The Commerce Department's report on national spending on health today was expected to show an 11 percent in 1991 over the previous year, the fifth consecutive double-digit annual increase.
The report said spending on health care for 1991 was $738 billion, based on data collected for the first eleven months of 1991 and a projection for December. The department also predicted that health care spending would be $817 billion in 1992 and that such expenditures would rise at an average annual rate of 12 percent to 13 percent over the next five years.
The figures appear in the department's U.S. Industrial Outlook for 1992.
Because of slow economic growth, the report projects, the proportion of the nation's total output of goods and services that is represented by health care will rise to a record 14 percent in 1992, slightly more than the 1991 level.
The rise in the costs of health care, largely responsible for the increase, is the subject of much concern nationally, and many proposals in Congress have been put forward to halt the increase and to extend health insurance to cover the 34 million people who are now believed to be without it.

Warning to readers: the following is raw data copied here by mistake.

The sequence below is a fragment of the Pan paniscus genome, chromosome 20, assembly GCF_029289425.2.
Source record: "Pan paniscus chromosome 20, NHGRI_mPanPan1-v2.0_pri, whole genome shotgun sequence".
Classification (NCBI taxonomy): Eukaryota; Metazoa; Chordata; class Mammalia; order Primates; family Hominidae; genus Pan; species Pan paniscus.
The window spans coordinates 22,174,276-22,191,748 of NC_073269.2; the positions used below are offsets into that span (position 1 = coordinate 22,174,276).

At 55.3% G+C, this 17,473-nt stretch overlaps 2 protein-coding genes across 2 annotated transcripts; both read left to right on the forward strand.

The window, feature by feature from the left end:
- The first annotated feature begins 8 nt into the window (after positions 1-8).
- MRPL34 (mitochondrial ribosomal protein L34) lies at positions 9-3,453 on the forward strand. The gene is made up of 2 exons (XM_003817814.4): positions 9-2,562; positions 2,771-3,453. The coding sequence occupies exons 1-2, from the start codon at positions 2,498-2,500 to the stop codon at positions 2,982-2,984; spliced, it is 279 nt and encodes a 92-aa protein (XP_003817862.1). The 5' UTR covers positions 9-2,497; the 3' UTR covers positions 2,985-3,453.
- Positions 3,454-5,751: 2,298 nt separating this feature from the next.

The report cited several reasons for the rising costs, including the aging of the population, increases in doctors' fees, the high cost and increased use of high-technology equipment and the growth in the use of psychiatric care.
In addition it noted more than 600,000 jobs were created in doctors'offices and hospitals between 1988 and 1990,accounting for some of the increase.
But one factor in the cost of health care has been falling, the report said: malpractice claims. The Commerce Department reported that the number of malpractice claims has dropped steadily, to eight claims for every 100 doctors in 1989, the last year for which data are available, from 17.8 claims in 1985.
In an analysis of the figures,a health advocacy group in Washington,Public Citizen Health Research Group,pointed to growth in employment as one of the most significant trends.